“Because I Could Not Stop For Death” by Emily Dickinson; Analysis

Some believe the central dogma that “the heart asks pleasure first”. It’s entirely true that, as humans, we all seek some form of static emotion. We seek these feelings because it sparks us into a world of elegant elation and solace. I believe something different, though. I believe that what a human heart seeks first, is an emotion that can ground us to Earth, a feeling that is most familiar to us. Insofar as feeling something tangible, humans have expressed themselves through the mask of music and the shawl of stage performance. I believe that the most potent form of expression, though, is through the form of poetry. One poem that expresses such electric emotion is Because I Could Not Stop For Death by Emily Dikninson.

What makes this particular poem convey it’s emotion so well? Even though it contains many literary techniques such as alliteration and symbolism, one way that it expresses it’s emotion is through sound. Though subtle, the sound of a poem can enable readers to comprehend the entirety of the piece at a higher level. This poem contains six quatrains, or four lined stanzas. The first and third line in each stanza contains eight syllables, or four feet, while the second and fourth lines of each stanza contains six syllables, or three feet. This allows the poem to have a rhythmical construct, and subsequently allows readers to understand the piece in the form of sound. Because these stanzas have alternating lines of iambic tetrameter and iambic trimeter repeating throughout the poem, the rhythm that the piece generates is seeming melancholic and indifferent. Because the piece is speaking about death, it can be concluded that Emily Dickinson sees death as something rather unimportant, and accepts it as such.

Another facet that this poem has on it’s surface is rhyme. Rhyme adds to the sense of rhythm and also amplifies the emotions that Emily Dickinson is conveying through this piece. One example of rhyme that is used in this poem is “internal rhyme”. In the third line of the poem, Emily Dickinson personifies death as someone who drives a carriage with the personification of Immortality toward the lingering space of the word “eternity” (which is, in this poem, a place). To add to this conceptualization of Death, she uses internal rhyming; “the carriage held but just ourselves, and Immortality”. A second example of this is contained in the first line of the second quatrain, where she describes Death as easygoing; “We slowly drove, he knew no haste”. A final example of Emily Dickinson’s use of internal rhyme is in the fourth quatrain; “the dews grew, quivering and chill”. With this use of internal rhyming, Emily Dickinson subtly conveys cacophony, which adds to the poetry’s rather morbid and foreboding topic.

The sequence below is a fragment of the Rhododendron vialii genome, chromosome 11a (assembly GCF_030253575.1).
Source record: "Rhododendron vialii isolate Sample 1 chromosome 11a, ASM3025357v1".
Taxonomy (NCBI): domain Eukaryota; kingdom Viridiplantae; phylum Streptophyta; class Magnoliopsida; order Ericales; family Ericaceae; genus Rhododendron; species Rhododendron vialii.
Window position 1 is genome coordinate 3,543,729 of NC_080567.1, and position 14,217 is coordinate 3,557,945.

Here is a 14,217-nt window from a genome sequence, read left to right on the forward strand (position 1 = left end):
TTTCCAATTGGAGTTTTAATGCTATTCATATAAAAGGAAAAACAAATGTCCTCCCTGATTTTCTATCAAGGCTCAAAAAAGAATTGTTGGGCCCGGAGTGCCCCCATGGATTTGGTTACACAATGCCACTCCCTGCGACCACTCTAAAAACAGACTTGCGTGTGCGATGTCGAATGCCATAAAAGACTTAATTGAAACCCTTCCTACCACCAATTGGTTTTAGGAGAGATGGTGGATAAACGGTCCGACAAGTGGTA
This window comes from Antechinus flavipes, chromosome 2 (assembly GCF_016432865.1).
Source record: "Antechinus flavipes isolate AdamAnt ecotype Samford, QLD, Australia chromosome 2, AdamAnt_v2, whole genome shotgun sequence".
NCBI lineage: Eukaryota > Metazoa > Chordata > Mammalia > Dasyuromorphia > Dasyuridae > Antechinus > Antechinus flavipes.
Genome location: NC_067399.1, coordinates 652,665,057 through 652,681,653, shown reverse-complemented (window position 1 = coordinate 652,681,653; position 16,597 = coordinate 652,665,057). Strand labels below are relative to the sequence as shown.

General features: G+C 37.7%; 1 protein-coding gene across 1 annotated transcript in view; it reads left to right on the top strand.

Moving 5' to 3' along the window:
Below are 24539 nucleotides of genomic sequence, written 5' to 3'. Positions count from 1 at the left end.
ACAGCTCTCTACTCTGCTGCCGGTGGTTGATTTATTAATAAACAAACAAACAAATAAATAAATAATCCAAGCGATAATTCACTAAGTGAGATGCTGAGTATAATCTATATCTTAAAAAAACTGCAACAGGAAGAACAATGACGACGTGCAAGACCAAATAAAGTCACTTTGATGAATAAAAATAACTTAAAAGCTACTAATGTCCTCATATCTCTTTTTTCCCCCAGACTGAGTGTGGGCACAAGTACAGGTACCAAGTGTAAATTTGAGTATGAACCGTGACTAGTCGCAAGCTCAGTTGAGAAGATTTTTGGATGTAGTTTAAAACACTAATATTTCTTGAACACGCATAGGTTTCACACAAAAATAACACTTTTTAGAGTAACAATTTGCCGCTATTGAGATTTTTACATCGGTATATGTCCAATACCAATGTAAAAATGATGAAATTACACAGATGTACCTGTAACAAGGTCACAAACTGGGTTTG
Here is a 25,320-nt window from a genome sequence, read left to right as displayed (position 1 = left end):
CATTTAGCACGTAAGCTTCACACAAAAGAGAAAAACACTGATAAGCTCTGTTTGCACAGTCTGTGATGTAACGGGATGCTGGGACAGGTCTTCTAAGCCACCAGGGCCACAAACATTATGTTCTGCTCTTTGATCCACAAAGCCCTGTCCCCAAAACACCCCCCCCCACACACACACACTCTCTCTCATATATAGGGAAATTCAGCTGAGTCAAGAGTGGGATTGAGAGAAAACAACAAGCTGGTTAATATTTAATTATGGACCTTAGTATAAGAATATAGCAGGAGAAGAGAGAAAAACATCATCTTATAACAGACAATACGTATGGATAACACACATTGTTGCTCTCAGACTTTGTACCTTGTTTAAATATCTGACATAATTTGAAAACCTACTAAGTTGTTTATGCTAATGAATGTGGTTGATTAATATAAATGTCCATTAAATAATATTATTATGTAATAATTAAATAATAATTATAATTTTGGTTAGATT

Emily Dickinson uses other literary techniques to convey her thoughts to readers, one such technique is personification. Humans relate well to things that they are already familiar with. Because every living person has not personally experienced Death, she brings the concept of death (which is, for all intensive purposes, intangible) “down to our level” by personifying it. Through her conceptualization of Death, we are able to view the process through her eyes. Throughout the entire poem, Death is a tangible entity which is driving a carriage throughout her life. Because Death is calm and not hasty, Emily Dickinson conveys the process of Death as mellow, and rather nonchalant. Death is also described as “a gentleman”, whom, in a sense, is taking up the writer’s hand, to be with each other for eternity. This also adds to the depth of the piece, because of the layering effect that the poem has.

Lastly, in order to describe Death to the deepest level, Emily Dickinson uses metaphor. In each stanza, Emily is being brought toward eternity (which is a physical place in this poem) through sceneries that represent the stages of life. The second stanza represents the writer as an elder, who accepts that she is going to die ( “ And I had put away my labor, and my leisure too, for his civility”). The third quatrain represents the younger stages of life, because Death drives passed a school where children are playing, presumably at recess. The fourth quatrain represents the younger adult stage of life. In this stanza, Emily Dickinson describes herself as marrying Death. The sun in this stanza represents the writer as leaving childhood. In this poem, she also alludes to wearing a wedding dress in the carriage, which is representative of her marriage to death. The fifth quatrain represents the writer’s grave; “we paused before a house that seemed, a swelling of the ground. The roof was scarcely visible, the cornice but a mound”. Finally, in the last quatrain, the writer is recalling information from the present to describe how time flows in eternity with death; “ since then ‘tis centuries, and yet each feels shorter than the day, I first surmised the horses’ heads, were toward eternity”.

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